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This Shabbat,when my daughter’s friend took a double take at my colorful fruit and flower dining room centerpiece, my daughter explained, “Yeah, my mom is The Jewish Hostess…. check out our Tu Bishvat table.”
“WOW- WHEN IS TU BISHVAT YOUR MOTHER IS SO CUTE! HOW COOL!” Was her friend Danielle’s response.
Tu Bishvat is a celebration of the new trees and fruits of the land of Israel. It has loosely evolved into a Jewish Earth Day and celebration of nature. Its a moment to reflect upon the blessings of our natural surroundings as many of us race through our hectic city lives.
For many years on Tu Bishvat, my kids would come home with a crafty Tu Bishvat green tree made of tissue paper, I’d buy some dried fruits pre-mixed on a plate, we would say the Shiv’ah minim berachot, and hallelujah lets get ready for Purim.
I’ve recently discovered that Tu Bishvat was an exciting holiday for kids way back in Syria, which was my grandparents home town. Actually, Tu Bishvat was even more exciting than Purim in which the adults celebrated the Megillah holiday by passing around the typical Syrian pastries to fellow neighbors and friends.
In Syria, weeks before Tu Bishvat arrived, the older women and mothers would gather beautiful fabrics and start sewing velvet bags with a drawstring for their excited children. Within these bags the adults would gather exotic fruits such as kiwi, pineapple, peaches, and plums that the children would have to savor on the holiday of Tu Bishvat. Each child would have a unique bag that they would bring to school on Tu Bishvat and show off and trade their tropical treasures with their friends. The kids would sleep with the bag tied to their bed post for several weeks until the seemingly magical bagful of sweet holiday memories was empty. Many of our Syrian Jewish community members who have recently arrived from Syria have saved their hand sewn Tu Bishvat bags till today.
As our many of us barely know how to sew, and thankfully we only need to go to the corner grocery store to pick up a pineapple, this tradition has fallen by the wayside. That doesn’t mean that we shouldn’t find ways to make this Jewish holiday meaningful and memorable in our own way.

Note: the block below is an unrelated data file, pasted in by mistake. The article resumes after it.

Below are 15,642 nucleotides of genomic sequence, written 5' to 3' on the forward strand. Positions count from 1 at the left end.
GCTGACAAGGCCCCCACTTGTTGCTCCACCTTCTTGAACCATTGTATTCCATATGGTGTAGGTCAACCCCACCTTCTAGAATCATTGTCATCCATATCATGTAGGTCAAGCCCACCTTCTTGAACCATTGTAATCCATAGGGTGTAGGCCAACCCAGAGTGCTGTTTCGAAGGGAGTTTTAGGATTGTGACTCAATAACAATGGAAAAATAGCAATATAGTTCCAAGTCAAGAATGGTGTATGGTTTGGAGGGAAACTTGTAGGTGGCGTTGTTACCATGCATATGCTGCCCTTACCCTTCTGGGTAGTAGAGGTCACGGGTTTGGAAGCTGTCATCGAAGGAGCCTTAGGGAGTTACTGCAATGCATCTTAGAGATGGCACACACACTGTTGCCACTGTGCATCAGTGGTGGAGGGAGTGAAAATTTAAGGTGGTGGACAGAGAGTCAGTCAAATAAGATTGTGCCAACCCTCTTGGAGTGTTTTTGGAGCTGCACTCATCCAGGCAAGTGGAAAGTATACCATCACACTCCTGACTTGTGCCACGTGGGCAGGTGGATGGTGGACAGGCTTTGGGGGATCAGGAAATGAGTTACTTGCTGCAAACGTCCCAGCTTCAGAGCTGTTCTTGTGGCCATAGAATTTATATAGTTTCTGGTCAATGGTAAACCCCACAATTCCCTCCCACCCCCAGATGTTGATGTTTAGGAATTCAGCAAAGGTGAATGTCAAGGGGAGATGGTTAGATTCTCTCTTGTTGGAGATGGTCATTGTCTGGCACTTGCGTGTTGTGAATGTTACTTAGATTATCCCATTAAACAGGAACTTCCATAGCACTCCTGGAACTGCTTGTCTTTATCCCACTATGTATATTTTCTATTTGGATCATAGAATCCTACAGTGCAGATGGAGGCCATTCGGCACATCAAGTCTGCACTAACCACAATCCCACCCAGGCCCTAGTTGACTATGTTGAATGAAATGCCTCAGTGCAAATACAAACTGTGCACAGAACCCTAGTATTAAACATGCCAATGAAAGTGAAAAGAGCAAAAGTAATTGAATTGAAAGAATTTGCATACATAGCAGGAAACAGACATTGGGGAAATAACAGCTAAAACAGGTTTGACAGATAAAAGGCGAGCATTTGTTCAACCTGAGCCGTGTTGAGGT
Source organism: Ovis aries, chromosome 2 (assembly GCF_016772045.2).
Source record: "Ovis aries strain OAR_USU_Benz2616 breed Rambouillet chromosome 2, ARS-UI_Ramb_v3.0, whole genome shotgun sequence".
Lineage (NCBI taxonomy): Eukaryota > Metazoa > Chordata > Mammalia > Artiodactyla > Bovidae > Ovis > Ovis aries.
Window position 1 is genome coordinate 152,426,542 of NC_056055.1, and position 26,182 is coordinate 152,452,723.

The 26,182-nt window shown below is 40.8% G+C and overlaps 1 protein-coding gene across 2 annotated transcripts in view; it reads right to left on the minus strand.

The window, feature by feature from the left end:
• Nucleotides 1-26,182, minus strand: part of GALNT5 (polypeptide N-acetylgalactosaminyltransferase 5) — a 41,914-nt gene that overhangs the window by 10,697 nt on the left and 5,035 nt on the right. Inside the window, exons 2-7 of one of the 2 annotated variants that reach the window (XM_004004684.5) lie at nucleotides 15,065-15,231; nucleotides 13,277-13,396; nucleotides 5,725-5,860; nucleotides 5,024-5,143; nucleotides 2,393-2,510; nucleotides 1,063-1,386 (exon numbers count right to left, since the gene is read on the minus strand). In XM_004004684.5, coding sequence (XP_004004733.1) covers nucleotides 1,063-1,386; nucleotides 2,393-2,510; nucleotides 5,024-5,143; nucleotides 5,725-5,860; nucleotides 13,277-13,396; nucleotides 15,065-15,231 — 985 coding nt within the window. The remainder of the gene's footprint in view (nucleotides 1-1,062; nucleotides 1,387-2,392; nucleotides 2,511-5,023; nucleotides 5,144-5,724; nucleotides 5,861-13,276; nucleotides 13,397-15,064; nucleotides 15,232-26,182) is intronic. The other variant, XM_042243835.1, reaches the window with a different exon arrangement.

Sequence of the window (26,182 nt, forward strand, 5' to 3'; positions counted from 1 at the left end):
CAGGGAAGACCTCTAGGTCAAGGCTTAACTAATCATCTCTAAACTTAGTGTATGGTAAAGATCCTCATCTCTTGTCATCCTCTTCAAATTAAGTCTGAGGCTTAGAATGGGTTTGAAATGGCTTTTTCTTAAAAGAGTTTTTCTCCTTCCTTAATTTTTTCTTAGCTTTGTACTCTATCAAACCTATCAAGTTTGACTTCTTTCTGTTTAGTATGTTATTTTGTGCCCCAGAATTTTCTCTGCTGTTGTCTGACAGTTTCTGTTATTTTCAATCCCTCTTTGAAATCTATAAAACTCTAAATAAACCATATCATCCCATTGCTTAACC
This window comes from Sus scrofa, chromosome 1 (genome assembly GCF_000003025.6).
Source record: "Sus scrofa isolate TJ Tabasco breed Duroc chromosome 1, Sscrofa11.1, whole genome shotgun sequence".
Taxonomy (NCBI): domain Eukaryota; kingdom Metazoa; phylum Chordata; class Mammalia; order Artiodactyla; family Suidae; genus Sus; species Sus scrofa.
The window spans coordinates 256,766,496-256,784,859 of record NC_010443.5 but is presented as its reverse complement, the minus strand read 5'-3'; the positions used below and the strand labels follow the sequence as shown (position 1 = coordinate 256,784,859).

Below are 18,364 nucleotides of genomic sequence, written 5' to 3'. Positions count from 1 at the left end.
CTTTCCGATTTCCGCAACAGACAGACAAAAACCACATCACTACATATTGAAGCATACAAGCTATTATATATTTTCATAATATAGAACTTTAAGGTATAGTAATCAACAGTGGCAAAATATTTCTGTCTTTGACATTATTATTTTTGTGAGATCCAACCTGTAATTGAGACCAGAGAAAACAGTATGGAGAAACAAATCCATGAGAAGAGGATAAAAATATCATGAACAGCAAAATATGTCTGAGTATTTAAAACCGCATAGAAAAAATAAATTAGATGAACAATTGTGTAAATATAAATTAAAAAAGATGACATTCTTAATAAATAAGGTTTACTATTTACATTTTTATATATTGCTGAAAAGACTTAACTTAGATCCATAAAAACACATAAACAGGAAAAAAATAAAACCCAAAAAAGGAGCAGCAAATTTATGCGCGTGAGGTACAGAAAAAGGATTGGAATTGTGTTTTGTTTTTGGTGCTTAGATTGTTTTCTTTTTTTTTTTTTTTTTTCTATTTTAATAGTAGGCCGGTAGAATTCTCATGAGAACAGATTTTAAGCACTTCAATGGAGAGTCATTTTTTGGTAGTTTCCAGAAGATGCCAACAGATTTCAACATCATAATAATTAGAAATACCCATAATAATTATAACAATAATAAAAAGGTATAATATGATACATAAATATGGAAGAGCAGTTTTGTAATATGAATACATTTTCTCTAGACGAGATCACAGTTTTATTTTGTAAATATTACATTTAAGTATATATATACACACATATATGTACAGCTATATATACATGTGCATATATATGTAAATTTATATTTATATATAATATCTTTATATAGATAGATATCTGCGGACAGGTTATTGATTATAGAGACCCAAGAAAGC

This year, my family agreed to set our Shabbat table several days before Tu Bishvat arrived. As my kids are getting into my Jewish Hostess table settings, each one pitched in with ideas. This past Thursday I decided to take a trip into NYC with the older kids to check out the flower market on 28 Street between 6 and 7th. Walking into each store is another adventure, and I knew I couldn’t go wrong purchasing any of the beautiful florals that abound on that wonderful street.
Looking at my centerpiece, I could really tell you that I sat with dirt, a shovel and wood crates and assembled these beautiful hyacinth and grass plants all by myself, but I have to be honest with you. They were sitting right there on the sidewalk outside the store, all perfect and ready to go. My daughters and I chose 2 grass plants ($15 each) that were planted into wood crates, and 2 hyacinth plants(about $20 each). We decided that we would figure out how we would set the table later on. I bargained a little, asked the guy to re-pot some of the plants that were a little wilty looking, paid, got the car from the parking lot, pulled up, and he happily put the plants into the back seat. Check out Paradise Plants website HERE.
On Friday morning, I was so excited to set my table, I almost forgot to cook for Shabbat. I tried several variations, but in less than 10 minutes, I placed the 2 grass boxes one in front of the other and perched a glass cake plate in the middle atop the wood edges of the crates. The whole family mounded some pretty grapes, kumquats, pears, etc.in the center. (Ouri’s Fruit on Avenue U in Brooklyn is getting in their exotic fruits for Tu Bishvat this week, so I will make another trip over there on Monday.) I then placed the 2 gorgeous smelling hyacinth plants on either side.
As for the hot pink flowers on my lime green napkins…… although I was contemplating buying up all of these gorgeous artificial flowers myself, I have decided to share this great find with my Jewish Hostesses. They were about $2. each, and you can find them about 3 or 4 stores to the left of Paradise Plants. (I’m sorry, I threw out their business card!)
Love these hot pink flowers!
I’m so glad that I set the table and photographed it before my husband came home because as soon as he entered the house, he started sneezing and coughing, claimed a migraine, and blamed his brand new allergy on my poor perfumed hyacinth plants. Within minutes my plants were banished to the outside freezing windowsill, so if any of you know my cellphone, then just text me and I will give you permission to snatch them from my front porch!
My Banished Hyacinth Plants
In case you were wondering, Here is my new centerpiece sans the hyacinth plants:
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Decorating with Flowers: Classic and Contemporary Arrangements
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This year, we will have a Tu Bishvat Seudah, make Tu Bishvat Sangria, Almond Date Truffles, Shiva Minim Wheatberry Salad, talk about the environment and the earth, and enjoy the taste of beautiful springtime in the midst of a mid-winter February here in NYC.
I hope you will too!
I’ve also compiled a list of 10 EASY AND GREAT THINGS TO DO WITH YOUR KIDS ON TU BISHVAT. Check it out HERE.
To learn more about the UNFORGETTABLE holiday of Tu Bishvat, CLICK HERE.
Happy Tu Bishvat! Marlene M.